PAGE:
There are plenty of great resources to help simplify the FTC guidelines on influencer marketing disclosures. We’ve written a lot in an effort to simplify the requirements and we’ve speculated on the future of regulation. You may feel like you know everything there is to know about the guidelines and don’t need any new information... but when the FTC speaks, it serves you well to listen.
We’ve written about the FTC guidelines for influencer marketing many, many times. The deal is this: if you think the rules don’t apply to you, you’re wrong. If you think there are no consequences, you’re also wrong. If you think having deceptive messaging will perform better… guess what? Wrong again.
But still, many brands and influencers are not heeding our warnings and are practicing risky influencer marketing techniques. Check out these 4 ways that brands and influencers are doing disclosure wrong so that you can avoid a visit from the FTC.
The FTC’s influencer marketing policies are back in the news.
Together with our sister-site, Snapfluence, we constantly work to elevate influencer marketing from both the brand and influencer perspectives. One important piece of that is helping you understand the influencers and helping the influencers understand the brands.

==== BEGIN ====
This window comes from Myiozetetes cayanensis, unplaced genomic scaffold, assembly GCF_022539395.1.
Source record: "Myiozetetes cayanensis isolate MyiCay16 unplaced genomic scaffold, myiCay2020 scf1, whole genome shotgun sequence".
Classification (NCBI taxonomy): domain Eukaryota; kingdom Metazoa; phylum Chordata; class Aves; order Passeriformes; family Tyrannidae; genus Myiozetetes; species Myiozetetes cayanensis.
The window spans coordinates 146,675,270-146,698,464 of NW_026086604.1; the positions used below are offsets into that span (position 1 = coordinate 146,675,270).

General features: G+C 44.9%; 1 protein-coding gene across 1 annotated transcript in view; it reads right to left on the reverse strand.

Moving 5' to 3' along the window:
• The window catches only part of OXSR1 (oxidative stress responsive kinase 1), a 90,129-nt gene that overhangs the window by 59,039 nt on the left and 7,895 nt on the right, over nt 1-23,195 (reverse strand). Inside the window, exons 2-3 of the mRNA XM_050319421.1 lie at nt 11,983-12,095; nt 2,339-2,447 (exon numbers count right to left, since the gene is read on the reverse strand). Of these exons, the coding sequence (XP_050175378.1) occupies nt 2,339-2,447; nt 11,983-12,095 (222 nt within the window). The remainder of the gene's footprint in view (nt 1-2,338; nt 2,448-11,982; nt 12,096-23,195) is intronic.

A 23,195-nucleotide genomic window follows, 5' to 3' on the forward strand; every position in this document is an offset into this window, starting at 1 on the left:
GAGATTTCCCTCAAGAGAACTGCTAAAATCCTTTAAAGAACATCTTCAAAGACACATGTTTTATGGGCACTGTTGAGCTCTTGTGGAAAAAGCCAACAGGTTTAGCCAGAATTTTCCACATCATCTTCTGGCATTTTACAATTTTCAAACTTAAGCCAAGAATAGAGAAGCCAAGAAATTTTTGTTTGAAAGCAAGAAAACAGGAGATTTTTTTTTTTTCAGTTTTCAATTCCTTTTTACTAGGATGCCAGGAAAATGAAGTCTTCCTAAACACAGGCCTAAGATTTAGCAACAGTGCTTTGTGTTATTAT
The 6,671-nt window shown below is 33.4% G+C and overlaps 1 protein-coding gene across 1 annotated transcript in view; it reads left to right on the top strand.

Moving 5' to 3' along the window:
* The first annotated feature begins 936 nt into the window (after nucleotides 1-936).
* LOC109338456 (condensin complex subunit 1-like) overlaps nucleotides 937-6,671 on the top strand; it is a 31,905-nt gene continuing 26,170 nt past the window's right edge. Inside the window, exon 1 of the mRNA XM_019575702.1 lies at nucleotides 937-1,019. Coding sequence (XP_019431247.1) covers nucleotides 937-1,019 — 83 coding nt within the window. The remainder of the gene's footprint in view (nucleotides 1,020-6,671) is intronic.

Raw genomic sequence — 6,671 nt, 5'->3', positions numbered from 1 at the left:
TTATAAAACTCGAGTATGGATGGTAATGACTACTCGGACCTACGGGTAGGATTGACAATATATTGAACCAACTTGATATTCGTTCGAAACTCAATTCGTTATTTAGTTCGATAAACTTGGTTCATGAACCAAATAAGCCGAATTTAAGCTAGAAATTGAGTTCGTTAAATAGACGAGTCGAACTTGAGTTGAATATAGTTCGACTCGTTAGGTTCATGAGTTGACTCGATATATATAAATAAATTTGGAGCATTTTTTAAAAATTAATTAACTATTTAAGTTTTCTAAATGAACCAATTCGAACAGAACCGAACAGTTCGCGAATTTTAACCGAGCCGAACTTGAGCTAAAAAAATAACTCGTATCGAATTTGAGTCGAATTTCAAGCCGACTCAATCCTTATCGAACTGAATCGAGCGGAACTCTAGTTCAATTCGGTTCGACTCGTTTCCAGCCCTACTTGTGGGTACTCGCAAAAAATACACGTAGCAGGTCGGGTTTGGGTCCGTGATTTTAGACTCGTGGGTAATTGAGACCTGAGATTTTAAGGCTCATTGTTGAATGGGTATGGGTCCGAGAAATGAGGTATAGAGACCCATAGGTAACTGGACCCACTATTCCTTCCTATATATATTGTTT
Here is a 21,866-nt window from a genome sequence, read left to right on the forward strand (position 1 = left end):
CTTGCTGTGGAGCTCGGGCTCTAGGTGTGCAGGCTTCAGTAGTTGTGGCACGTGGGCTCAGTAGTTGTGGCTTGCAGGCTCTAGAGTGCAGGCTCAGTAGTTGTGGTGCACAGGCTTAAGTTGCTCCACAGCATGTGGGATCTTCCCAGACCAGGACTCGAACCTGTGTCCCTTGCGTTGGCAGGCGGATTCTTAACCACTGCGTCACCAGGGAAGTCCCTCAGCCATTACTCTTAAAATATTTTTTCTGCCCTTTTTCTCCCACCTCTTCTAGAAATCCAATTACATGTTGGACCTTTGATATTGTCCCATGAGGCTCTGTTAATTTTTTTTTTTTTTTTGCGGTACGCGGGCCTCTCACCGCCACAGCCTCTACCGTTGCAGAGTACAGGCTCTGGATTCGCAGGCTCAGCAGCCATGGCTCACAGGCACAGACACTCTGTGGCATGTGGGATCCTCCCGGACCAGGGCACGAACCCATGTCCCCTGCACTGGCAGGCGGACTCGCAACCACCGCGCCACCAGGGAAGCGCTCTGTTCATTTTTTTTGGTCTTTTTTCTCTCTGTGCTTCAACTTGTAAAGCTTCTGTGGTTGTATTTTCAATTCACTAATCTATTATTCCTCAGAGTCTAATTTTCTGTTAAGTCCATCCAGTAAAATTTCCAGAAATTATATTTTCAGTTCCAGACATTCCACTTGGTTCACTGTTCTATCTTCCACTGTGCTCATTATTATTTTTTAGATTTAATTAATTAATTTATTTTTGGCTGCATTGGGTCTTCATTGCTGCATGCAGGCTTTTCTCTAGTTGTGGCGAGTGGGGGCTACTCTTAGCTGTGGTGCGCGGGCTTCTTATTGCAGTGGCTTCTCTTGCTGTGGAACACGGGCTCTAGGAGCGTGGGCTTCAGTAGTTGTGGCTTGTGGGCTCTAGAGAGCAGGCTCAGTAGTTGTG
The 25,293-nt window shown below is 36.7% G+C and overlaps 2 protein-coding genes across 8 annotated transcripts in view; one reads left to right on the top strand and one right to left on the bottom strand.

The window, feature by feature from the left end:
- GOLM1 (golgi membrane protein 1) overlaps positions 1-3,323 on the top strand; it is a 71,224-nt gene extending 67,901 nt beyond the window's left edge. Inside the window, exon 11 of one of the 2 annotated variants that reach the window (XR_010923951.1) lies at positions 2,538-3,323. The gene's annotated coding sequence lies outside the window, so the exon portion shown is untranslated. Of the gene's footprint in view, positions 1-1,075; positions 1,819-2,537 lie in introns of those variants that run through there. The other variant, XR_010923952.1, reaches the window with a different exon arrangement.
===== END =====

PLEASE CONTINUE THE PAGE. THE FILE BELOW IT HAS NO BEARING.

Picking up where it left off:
Even after all that we’ve written about the FTC and influencer marketing, there are still brands and influencers who just aren’t doing it right.
Some simply aren’t aware of the rules or the consequences. Others think they’re above the law, under the radar, or too cool for school and are convinced they won’t get caught. Unfortunately, both groups are in danger.
There’s been a lot written lately about the Federal Trade Commission’s guidelines on influencer marketing and the government agency’s enforcement on brands and influencers. But even with all of this reporting, there is still a lot of confusion in the industry amongst both brands and influencers alike.